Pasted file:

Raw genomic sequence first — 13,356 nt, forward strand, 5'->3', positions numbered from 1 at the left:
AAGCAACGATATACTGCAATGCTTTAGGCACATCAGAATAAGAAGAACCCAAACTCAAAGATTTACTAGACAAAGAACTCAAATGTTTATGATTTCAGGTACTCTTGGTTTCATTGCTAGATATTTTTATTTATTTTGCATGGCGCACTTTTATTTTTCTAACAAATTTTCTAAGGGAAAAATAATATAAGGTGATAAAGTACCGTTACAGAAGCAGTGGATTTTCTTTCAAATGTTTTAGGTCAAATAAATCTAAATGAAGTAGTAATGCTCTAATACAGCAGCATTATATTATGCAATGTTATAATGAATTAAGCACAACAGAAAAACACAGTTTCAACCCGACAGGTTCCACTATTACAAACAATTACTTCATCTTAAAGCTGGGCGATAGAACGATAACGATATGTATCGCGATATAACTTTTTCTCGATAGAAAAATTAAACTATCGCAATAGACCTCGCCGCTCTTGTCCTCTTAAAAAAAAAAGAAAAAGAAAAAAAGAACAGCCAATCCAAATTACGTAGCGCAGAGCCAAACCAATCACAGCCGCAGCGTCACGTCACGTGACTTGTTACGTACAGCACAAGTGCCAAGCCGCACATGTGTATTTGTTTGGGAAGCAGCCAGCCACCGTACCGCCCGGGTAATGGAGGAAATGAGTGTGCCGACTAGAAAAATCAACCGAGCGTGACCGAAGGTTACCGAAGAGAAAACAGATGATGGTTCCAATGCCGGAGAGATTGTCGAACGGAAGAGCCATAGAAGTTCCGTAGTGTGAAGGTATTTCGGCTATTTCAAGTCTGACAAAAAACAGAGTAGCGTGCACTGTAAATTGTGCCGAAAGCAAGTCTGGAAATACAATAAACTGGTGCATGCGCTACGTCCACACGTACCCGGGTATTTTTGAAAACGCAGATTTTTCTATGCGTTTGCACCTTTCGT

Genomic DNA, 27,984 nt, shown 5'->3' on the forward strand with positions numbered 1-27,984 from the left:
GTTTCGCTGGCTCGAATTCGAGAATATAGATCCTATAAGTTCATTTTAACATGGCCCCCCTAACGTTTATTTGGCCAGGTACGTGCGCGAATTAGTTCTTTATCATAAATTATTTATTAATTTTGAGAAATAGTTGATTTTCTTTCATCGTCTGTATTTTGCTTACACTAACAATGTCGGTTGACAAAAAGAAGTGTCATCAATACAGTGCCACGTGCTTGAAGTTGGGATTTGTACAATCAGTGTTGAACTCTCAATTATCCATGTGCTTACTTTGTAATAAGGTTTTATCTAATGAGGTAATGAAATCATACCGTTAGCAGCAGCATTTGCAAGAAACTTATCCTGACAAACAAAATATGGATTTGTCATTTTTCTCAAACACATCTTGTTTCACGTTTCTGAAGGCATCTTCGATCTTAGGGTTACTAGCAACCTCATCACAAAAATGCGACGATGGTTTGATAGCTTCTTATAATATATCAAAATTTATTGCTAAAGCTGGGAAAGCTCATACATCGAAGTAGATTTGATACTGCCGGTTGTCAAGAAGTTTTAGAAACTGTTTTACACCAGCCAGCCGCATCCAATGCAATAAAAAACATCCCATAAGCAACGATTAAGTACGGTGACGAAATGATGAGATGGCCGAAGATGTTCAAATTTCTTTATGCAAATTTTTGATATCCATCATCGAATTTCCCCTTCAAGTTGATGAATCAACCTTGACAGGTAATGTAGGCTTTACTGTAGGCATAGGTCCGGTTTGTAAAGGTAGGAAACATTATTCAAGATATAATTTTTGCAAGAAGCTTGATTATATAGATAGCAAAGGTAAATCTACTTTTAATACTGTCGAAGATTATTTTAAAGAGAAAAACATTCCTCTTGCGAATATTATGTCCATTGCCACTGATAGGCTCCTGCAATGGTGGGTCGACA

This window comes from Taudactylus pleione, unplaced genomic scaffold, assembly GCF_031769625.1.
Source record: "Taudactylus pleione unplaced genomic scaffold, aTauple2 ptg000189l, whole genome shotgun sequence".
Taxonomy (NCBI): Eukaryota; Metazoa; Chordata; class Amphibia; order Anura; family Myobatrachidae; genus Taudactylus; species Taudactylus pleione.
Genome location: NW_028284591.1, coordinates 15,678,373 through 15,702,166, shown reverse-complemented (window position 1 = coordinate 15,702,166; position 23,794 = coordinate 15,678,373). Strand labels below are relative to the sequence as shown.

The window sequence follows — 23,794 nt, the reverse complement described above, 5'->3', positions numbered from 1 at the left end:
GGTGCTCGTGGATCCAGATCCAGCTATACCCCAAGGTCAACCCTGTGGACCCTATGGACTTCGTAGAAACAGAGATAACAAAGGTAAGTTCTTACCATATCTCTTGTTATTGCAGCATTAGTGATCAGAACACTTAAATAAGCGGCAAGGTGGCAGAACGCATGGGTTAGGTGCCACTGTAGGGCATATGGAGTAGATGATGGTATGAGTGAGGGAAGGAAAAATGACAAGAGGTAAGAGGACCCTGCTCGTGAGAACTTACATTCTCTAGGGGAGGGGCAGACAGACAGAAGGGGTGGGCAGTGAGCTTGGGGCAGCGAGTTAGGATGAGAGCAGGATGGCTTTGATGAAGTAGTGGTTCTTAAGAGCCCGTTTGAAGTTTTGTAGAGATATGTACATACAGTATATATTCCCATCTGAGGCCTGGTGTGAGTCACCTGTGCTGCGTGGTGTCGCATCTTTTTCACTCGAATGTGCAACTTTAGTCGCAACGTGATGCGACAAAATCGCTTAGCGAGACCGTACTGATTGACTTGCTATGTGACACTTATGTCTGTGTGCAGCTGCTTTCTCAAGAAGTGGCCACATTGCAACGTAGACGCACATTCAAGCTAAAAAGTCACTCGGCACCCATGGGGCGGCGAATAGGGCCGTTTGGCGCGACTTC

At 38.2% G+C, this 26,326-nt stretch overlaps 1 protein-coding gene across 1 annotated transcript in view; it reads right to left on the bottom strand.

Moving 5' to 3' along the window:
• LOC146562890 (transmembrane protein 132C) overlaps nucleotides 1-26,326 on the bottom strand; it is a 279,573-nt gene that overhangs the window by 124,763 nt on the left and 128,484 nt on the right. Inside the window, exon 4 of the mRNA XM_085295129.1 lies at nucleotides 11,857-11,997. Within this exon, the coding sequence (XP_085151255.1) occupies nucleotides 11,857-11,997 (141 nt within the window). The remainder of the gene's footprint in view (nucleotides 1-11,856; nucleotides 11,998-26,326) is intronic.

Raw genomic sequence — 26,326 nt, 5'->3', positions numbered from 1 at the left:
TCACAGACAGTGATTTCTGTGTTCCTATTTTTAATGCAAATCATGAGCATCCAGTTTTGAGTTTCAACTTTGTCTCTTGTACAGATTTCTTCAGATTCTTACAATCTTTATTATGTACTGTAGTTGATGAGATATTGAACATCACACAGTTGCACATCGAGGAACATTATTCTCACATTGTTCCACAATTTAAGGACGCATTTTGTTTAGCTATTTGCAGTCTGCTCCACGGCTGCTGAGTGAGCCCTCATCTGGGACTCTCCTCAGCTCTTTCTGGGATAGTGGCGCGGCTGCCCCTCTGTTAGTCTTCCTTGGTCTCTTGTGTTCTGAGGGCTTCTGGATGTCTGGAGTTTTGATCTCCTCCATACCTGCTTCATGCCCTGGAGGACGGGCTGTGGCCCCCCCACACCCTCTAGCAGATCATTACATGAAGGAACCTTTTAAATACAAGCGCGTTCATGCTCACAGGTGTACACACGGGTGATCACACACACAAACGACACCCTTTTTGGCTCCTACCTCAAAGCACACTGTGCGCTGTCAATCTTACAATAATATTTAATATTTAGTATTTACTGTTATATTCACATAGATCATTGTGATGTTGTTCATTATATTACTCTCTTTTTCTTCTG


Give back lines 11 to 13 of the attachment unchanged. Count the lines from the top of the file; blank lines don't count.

At 38.2% G+C, this 26,326-nt stretch overlaps 1 protein-coding gene across 1 annotated transcript in view; it reads right to left on the bottom strand.

Moving 5' to 3' along the window:
• LOC146562890 (transmembrane protein 132C) overlaps nucleotides 1-26,326 on the bottom strand; it is a 279,573-nt gene that overhangs the window by 124,763 nt on the left and 128,484 nt on the right. Inside the window, exon 4 of the mRNA XM_085295129.1 lies at nucleotides 11,857-11,997. Within this exon, the coding sequence (XP_085151255.1) occupies nucleotides 11,857-11,997 (141 nt within the window). The remainder of the gene's footprint in view (nucleotides 1-11,856; nucleotides 11,998-26,326) is intronic.